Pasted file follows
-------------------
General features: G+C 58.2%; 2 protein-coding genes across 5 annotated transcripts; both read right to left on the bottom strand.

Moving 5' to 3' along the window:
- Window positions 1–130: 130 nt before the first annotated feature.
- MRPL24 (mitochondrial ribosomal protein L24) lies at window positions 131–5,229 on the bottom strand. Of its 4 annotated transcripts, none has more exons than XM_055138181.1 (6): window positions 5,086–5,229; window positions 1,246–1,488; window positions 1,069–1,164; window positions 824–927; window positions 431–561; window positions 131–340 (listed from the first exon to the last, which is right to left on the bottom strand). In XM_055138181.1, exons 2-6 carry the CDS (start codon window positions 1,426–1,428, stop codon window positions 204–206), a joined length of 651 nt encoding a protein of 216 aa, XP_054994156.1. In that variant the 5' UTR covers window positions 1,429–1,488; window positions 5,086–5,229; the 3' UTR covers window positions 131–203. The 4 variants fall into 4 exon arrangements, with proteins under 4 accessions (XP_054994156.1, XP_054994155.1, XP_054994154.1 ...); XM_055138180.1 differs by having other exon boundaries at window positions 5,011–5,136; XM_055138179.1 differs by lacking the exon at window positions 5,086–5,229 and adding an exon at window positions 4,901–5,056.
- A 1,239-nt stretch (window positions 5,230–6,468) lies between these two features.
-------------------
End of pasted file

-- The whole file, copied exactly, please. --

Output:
General features: G+C 58.2%; 2 protein-coding genes across 5 annotated transcripts; both read right to left on the bottom strand.

Moving 5' to 3' along the window:
- Window positions 1–130: 130 nt before the first annotated feature.
- MRPL24 (mitochondrial ribosomal protein L24) lies at window positions 131–5,229 on the bottom strand. Of its 4 annotated transcripts, none has more exons than XM_055138181.1 (6): window positions 5,086–5,229; window positions 1,246–1,488; window positions 1,069–1,164; window positions 824–927; window positions 431–561; window positions 131–340 (listed from the first exon to the last, which is right to left on the bottom strand). In XM_055138181.1, exons 2-6 carry the CDS (start codon window positions 1,426–1,428, stop codon window positions 204–206), a joined length of 651 nt encoding a protein of 216 aa, XP_054994156.1. In that variant the 5' UTR covers window positions 1,429–1,488; window positions 5,086–5,229; the 3' UTR covers window positions 131–203. The 4 variants fall into 4 exon arrangements, with proteins under 4 accessions (XP_054994156.1, XP_054994155.1, XP_054994154.1 ...); XM_055138180.1 differs by having other exon boundaries at window positions 5,011–5,136; XM_055138179.1 differs by lacking the exon at window positions 5,086–5,229 and adding an exon at window positions 4,901–5,056.
- A 1,239-nt stretch (window positions 5,230–6,468) lies between these two features.